In fact, corporate America should go further and make a strong statement against the sickening culture of dependency that has grown up around childhood. Why are jobless children so criminally inclined? Because they know that whatever damage they inflict, the Froot Loops will just keep coming. The Gap should portray its child-staffed factories as part of a far-seeing welfare-to-work program that will eventually be extended to American children as well.
This is pretty funny stuff, and the more so because it targets targets like Target and The Gap and Wal-Mart, who are so easy to hate and so deserving of our political outrage and moral scorn.
Not all of Ehrenreich’s pieces are funny, however. More than a few are just very, very annoyed. In “All Together Now,” in the “False Gods” chapter, she responds to the Senate Intelligence Committee’s belated and thoroughly unsurprising conclusion that the false intelligence that was the justification for the war in Iraq was not just “groupthink” but “collective groupthink,” and that “supposedly intelligent, morally upstanding people had been indulging in it right in Langley, Virginia.” (Home of the CIA, for the pleasantly unaware.)
Ehrenreich’s dislike for groupthink gets some of her typically more venomous prose, writing that “[g]roupthink has become as American as apple pie and prisoner abuse” and “[in] our political culture, the most crushing rebuke is to call someone ‘out of step with the American people.'” Where does all this pressure to conform come from? Ehrenreich looks to the days after 9/11, “when groupthink became the official substitute for patriotism and we began to run out of surfaces for affixing American flags.” In the essay’s conclusion, she warns: “This nation was not founded by habitual groupthinkers. But it stands a fair chance of being destroyed by them.”
Ehrenreich’s most Swiftian piece is “Children Deserve Veterinary Care Too,” in which she contrasts the health care available to the pets of well-to-do owners with the health care not available to the children of parents who can’t afford health insurance. Ehrenreich “applied” for pet health insurance for her daughter, whom she listed as a “three-year old mixed breed dog,” and found that she could get a “premium” policy for $33 a month. Could a vet really manage a child’s health care adequately? She gives two examples:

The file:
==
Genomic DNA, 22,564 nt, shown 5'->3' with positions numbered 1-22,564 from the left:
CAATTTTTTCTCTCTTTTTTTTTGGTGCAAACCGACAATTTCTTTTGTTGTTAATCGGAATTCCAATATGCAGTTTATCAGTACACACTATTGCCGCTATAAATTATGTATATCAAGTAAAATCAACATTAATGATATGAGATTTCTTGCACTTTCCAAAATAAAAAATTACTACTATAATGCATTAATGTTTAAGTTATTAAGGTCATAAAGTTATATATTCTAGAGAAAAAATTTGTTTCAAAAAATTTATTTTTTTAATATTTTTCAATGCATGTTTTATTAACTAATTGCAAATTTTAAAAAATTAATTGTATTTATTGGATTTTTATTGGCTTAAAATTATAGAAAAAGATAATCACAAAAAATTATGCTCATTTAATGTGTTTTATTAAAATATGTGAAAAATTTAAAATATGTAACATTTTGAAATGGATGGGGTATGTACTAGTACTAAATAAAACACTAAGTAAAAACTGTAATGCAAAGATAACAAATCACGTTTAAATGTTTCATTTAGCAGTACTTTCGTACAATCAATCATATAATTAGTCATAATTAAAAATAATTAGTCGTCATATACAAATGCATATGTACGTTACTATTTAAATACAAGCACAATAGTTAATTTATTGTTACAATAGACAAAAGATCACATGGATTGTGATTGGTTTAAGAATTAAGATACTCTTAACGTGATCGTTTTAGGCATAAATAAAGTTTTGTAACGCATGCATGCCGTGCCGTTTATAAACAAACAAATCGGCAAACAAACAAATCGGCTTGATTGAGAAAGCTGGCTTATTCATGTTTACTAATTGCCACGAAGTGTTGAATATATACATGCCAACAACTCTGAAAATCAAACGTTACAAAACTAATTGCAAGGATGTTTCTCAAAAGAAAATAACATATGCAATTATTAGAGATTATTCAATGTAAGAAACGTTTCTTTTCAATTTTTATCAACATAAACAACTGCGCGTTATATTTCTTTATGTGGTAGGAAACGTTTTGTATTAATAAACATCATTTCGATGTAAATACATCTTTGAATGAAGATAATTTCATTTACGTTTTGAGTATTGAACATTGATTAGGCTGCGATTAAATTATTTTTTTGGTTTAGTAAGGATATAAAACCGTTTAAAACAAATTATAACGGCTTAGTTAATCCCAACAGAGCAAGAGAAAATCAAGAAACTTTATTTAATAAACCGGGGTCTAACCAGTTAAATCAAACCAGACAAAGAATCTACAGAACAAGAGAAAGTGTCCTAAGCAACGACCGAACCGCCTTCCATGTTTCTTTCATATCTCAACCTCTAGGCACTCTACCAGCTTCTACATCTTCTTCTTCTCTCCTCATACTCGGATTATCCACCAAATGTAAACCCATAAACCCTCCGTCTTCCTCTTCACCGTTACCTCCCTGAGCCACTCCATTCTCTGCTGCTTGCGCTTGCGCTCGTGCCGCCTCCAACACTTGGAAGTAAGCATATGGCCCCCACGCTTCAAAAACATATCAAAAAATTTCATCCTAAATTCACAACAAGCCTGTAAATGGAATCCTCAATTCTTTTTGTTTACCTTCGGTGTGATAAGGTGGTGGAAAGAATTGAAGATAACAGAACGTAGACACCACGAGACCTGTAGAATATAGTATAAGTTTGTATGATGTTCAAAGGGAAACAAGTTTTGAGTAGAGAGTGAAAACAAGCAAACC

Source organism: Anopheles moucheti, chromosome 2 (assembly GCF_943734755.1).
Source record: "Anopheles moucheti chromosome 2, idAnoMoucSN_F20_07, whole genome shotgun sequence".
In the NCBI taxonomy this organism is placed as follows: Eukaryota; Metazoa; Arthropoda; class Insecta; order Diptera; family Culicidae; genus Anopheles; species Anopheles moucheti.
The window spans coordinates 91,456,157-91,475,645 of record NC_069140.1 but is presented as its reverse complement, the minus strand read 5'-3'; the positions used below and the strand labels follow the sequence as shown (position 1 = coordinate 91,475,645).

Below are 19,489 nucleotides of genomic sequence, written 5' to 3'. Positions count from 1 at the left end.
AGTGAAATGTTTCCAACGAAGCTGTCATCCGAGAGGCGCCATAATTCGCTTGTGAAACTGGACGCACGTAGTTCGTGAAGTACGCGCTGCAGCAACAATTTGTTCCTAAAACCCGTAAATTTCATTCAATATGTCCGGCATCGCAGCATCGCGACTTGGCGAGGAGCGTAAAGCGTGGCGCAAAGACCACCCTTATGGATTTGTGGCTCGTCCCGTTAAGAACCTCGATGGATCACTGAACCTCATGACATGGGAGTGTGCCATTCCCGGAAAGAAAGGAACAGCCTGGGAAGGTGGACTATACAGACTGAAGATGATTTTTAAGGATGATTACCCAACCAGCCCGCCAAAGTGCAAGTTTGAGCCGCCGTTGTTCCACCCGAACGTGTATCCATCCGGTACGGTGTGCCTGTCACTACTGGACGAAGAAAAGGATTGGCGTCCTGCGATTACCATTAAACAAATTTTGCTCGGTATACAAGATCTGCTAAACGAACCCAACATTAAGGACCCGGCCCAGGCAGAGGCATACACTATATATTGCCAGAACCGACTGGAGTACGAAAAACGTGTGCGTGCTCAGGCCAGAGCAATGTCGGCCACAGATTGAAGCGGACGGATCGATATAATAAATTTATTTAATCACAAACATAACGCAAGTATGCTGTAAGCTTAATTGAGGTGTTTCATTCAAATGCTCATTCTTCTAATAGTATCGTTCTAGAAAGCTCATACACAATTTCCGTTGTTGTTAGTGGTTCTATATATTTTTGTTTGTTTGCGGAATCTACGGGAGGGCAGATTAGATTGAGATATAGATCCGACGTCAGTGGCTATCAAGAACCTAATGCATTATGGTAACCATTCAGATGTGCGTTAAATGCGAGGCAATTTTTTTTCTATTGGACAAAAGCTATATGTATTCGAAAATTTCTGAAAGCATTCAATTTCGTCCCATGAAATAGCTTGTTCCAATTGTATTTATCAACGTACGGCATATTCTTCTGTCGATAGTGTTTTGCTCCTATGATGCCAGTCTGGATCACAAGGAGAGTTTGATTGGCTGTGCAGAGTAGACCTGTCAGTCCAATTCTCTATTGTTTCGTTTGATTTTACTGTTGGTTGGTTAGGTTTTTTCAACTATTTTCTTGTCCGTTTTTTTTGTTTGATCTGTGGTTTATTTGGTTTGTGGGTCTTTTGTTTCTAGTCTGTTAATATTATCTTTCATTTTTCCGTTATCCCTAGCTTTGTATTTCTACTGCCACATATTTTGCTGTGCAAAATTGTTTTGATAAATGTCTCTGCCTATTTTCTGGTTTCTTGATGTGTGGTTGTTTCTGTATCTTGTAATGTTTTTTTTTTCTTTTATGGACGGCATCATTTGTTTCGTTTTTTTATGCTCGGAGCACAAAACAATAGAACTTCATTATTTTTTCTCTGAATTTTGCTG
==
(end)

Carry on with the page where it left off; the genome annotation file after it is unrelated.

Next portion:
…a twelve-year-old boy who died because his mother could not afford $80 to have the tooth pulled. Could a vet have handled this problem? Yes, absolutely.
Or there’s the case of [a] fourteen-year-old … who died when his health insurance ran out in the middle of treatment for kidney cancer. I don’t know exactly what kind of treatment he was getting, but I suspect that the $1.25 million linear accelerator for radiation therapy available at one of New York’s leading pet hospitals might have helped.
Ehrenreich’s one caveat was that then-President George W. Bush, who had vetoed a 2007 health insurance bill that would have extended coverage to millions of children, on the grounds that government should not be involved in health coverage, might counter a call to make pet health insurance available to all American children “by proposing to extend euthanasia services to children who happen to fall ill.”
Funny or serious, and of course the funny stuff is also deadly serious, This Land Is Their Land has highpoint after highpoint. There’s not a weak piece, or a bad idea, in the bunch.
I’m going to be on the lookout for other books by Barbara Ehrenreich. And if you’re like me and could really use a good social colonic about now, you should look for them, too.